As we boarded the jet, we knew we were in for a long, full day of travel. The final destinations were Los Angeles and San Diego, with a stopover in Dallas. (Why can’t the airlines use direct flights from New York to the West Coast?)
Visiting grandchildren is a pleasure. New York was cold, rainy and snowy. We looked forward to the sun and fun in the Southwest. Swimming was a must on our schedule. Both cities turned out to be chilly and cool. No lazy afternoons at the pool.
Two weeks ago I wrote a column entitled “Returning Home.” In it I listed the various jobs and chores that you have to accomplish when you return from a trip, such as collecting mail, checking phone messages, sitting at the Internet computer and finally calling the kids.
Actually there are many things to do before you leave on a journey. These tasks are no less important than the ones I mentioned on the return. However, the vision of the time off clouds the mind, but you cannot afford to miss any of the important duties.
I am writing to express my sincere gratitude and appreciation to everyone who helped make this year’s soldier collection drive a great success. While I am saddened by the fact that such a drive is necessary, I believe it is critical that we do our part to boost the morale of our soldiers. This program serves as an important reminder that the daily sacrifices made by our uniformed service personnel are not taken for granted.
In the book, Tales of the South Pacific, by James Michener and in the musical adaptation drama by Richard Rodgers and Oscar Hammerstein, we observe hatred and prejudice along racial lines in World War II.
Lieutenant Joe Cable falls in love and wants to marry Bloody Mary’s beautiful daughter. He is an American soldier and she is a Polynesian living on the island of Bali Hai. There is much hostility against the young couple because of intolerance. Bloody Mary sings, You Have to Be Taught to Hate… You Have to Be Carefully Taught. This is a lesson worth remembering.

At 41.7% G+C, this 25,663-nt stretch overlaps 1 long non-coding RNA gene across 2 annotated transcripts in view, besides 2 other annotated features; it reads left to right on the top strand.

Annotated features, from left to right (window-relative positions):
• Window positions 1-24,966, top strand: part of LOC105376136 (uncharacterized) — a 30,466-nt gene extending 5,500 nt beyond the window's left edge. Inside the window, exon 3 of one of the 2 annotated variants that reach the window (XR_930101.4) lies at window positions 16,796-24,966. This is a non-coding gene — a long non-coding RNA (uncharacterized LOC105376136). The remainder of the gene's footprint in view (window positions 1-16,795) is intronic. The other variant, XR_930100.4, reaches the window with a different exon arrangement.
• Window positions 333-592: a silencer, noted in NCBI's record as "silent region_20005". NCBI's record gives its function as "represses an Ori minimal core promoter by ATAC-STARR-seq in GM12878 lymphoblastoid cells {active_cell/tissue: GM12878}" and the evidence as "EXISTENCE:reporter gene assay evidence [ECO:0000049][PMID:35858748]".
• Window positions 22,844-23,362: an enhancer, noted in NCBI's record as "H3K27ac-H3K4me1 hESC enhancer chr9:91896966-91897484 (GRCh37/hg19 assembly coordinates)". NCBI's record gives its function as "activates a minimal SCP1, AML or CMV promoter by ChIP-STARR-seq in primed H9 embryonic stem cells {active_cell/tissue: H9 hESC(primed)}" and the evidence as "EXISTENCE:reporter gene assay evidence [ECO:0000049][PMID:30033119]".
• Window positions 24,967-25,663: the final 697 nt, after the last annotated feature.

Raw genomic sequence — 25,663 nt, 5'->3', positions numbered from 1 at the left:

The American Red Cross and its volunteers work every day to help save lives or rebuild lives that have been shattered by disaster – whether it is down the street, across the country or around the world.
Since 1943, every president has declared March to be Red Cross Month across the country. During this month, we thank those supporters whose generosity helps us continue our service to those who need us, every day.
(Editor’s Note: The following letter was given to the parents in the Plainview Old Bethpage School District and is being printed here at the district’s request.)
As you may know, Plainview-Old Bethpage Middle School and H.B. Mattlin Middle School have implemented a comprehensive bullying prevention program. We are committed to taking proactive steps and our efforts this year have focused on raising awareness and educating our community on the issue of bullying and cyber-bullying.
As the key enters the lock, after a vacation or a weekend trip, there is great trepidation.
Will the home be untouched and will everything be in order? When the answer is “Yes,” there is a huge sigh of relief. Now we can pick up our lives and continue along the same life-path as before.
It was disappointing (and surprising) that Steve Israel’s letter about his “Telephone town hall with senior citizens in my district to share tips on how they can protect themselves from these (identity theft) scams” did not include the following tip (which I read somewhere)—-which will allow people to keep your Medicare card with you at all times without risking some identity thief obtaining their Social Security number if their Medicare card ever becomes lost or stolen. By following this tip, seniors will not have to worry that keeping their Medicare card for medical emergencies will make them more vulnerable to financial fraud or identity theft.
Let me introduce my wonderful nephew, Dr. Yevgeniy “Gene” Gincherman. He was born in Russia and came to America in 1988. He went to Middlebury College and then to medical school at the University of Pennsylvania. He married Daryl Colodzin and has two children, Maya 7 and Ella 5. Read about his trip to Haiti:
It’s early morning on Longboat Key, a 10-mile strip just above Sarasota where my wife and I are spending our fifth winter. Out on the beach the light is hard, one’s senses are fresh and birds are feeding, It’s the best time to see the beauty of Gulf Coast birds.
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